Now the problems and lessons, and not just for Neighbourhood Priorities Statements as will be seen. First, a good number of VDSs/TDSs never secured SPG status because, having not been prepared following the guidance, they simply stated that ‘we love all our old buildings and anything new should look exactly like them’. Secondly, some local planning authorities (LPAs) refused to adopt VDSs as SPG, even really good ones, and the shift to Supplementary Planning Documents has led more LPAs to not support them; all for no apparent reason.

Parish and Town Plans

A few years after VDSs started, the Commission started to receive complaints from Parish and Town Councils. They loved VDSs/TDSs but wanted to know why this community-led approach could not be used to give local people more control over many other issues, some more important to them than design. They wanted to produce their own wide-ranging, local level plans and wanted them to also become SPG.

The Commission’s planners then developed Parish Plans and, later, Town Plans to be done by Parish and Town Councils. The range of issues to be covered was extremely broad, including some relevant to the planning system, some a bit borderline and some certainly not land use related. The methodology for preparing a Parish/Town Plan was very simple – do a survey of community issues, views and aspirations, then produce a plan based on the results. That was it. There was no encouragement, format or guidance for the production of the sort of planning-compliant evidence necessary for statutory land use plans.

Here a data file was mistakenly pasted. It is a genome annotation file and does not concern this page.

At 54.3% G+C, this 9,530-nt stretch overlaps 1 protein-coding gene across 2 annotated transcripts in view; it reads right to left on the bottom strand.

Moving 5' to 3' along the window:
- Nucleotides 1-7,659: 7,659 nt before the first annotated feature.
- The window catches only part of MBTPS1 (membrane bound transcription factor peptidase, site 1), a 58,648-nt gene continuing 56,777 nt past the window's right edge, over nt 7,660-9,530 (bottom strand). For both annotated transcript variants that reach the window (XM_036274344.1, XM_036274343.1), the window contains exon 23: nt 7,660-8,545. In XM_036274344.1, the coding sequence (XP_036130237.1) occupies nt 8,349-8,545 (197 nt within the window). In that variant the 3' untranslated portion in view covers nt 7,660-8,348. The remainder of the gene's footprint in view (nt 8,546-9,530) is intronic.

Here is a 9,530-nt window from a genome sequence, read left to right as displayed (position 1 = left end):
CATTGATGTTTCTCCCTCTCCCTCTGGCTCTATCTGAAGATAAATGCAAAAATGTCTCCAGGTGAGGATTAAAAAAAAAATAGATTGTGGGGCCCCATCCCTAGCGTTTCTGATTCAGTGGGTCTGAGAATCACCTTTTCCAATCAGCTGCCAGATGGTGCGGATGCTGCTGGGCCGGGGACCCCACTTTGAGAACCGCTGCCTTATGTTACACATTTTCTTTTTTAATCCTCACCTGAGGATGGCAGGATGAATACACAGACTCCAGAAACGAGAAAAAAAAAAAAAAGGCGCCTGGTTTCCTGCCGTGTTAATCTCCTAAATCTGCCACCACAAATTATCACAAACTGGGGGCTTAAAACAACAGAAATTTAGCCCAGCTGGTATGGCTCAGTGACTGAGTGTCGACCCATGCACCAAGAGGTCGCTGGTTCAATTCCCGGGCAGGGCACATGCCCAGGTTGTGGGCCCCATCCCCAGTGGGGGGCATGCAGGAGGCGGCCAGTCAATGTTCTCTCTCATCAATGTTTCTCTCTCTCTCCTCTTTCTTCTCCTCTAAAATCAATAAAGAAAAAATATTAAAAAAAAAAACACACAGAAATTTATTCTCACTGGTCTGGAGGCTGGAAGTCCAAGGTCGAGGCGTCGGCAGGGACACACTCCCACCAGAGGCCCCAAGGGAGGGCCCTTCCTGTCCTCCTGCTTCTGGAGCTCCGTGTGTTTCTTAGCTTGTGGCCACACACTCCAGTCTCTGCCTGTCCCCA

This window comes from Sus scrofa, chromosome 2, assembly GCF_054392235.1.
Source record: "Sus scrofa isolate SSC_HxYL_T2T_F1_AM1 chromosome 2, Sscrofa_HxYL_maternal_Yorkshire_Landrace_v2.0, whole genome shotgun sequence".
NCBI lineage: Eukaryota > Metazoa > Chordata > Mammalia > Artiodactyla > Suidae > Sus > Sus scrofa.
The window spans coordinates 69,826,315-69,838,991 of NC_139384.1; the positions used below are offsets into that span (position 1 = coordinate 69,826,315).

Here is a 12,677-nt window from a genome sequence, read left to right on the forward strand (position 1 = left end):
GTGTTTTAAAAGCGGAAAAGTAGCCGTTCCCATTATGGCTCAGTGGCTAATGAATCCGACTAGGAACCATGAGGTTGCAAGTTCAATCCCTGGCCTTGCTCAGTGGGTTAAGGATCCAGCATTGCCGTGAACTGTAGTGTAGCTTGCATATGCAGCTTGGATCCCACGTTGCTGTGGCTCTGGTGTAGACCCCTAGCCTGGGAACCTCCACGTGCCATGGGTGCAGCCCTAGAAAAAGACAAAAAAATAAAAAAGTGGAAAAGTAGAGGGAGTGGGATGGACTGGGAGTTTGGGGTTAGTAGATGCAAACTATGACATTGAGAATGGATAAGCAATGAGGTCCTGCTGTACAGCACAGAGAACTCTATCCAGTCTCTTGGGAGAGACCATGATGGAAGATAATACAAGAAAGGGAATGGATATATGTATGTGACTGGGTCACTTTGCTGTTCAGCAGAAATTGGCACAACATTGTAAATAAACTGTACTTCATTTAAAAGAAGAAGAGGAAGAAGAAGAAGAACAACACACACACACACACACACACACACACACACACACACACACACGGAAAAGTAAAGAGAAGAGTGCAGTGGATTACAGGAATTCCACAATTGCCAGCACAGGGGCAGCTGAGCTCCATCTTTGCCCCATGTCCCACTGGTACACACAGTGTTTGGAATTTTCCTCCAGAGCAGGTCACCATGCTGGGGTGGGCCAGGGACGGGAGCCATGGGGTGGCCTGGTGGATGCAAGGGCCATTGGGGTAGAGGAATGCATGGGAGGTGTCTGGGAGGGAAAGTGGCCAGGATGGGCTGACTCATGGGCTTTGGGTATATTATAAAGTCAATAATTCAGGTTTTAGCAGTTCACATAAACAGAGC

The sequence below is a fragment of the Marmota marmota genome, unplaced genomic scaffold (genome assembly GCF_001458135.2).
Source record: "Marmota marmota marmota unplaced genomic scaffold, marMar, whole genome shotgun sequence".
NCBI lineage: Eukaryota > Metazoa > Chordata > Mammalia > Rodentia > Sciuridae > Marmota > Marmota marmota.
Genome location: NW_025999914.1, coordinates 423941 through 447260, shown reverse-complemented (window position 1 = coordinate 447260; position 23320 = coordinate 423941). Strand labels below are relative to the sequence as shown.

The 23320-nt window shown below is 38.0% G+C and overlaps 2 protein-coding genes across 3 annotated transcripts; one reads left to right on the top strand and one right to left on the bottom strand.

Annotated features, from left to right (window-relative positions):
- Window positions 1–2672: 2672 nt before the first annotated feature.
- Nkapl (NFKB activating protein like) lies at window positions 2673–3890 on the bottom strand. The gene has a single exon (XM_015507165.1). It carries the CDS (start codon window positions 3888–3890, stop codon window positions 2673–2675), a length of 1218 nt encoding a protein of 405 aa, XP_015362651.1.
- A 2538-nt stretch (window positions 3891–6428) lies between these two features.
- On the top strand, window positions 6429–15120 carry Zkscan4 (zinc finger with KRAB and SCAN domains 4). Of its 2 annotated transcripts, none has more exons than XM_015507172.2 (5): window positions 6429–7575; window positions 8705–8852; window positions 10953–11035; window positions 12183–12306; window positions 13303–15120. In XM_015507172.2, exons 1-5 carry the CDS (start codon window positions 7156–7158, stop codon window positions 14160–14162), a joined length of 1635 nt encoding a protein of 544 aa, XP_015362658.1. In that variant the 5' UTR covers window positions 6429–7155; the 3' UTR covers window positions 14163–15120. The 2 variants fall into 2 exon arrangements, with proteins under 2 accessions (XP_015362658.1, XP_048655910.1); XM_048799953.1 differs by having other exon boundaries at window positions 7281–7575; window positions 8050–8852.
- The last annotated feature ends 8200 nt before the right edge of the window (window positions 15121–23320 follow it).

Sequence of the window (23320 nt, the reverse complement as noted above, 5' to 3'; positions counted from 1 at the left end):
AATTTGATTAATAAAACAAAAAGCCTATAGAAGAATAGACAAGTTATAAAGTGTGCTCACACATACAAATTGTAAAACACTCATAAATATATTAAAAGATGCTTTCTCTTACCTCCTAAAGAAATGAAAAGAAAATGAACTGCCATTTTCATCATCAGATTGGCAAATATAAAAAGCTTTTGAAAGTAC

Communities were told that their completed plans could be sent to their LPA and adopted as SPG. Sadly, the Commission did not do the lobbying that we had done for VDSs, so there was no national level support for Parish/Town Plans to gain SPG status. After a bit of a fanfare to launch Parish and then Town Plans, it was no surprise to see many communities starting to prepare them.

Parish Councils began submitting their plans to their LPAs and then all hell broke loose because LPAs would not accept them as SPG. This caused anger amongst Parish and Town Councils, but the planners were right! Having seen many such plans, they could nearly all be described, if a little over-bluntly, as ‘wish-lists’, lacking the evidence base now required for NDPs and including issues that could not be addressed, even marginally, through the planning system. To be fair, the best Town Plans became, in effect, robust action plans used to encourage their local authority, sometimes successfully, to support a playground here, some youth initiatives there and so forth. But that was not what people had hoped they might achieve.

The text above has no doubt alerted you to worrying lessons we ought to be learning ready for the full arrival of Neighbourhood Priorities Statements (NPSs). Those lessons are elaborated below.

Neighbourhood Priorities Statements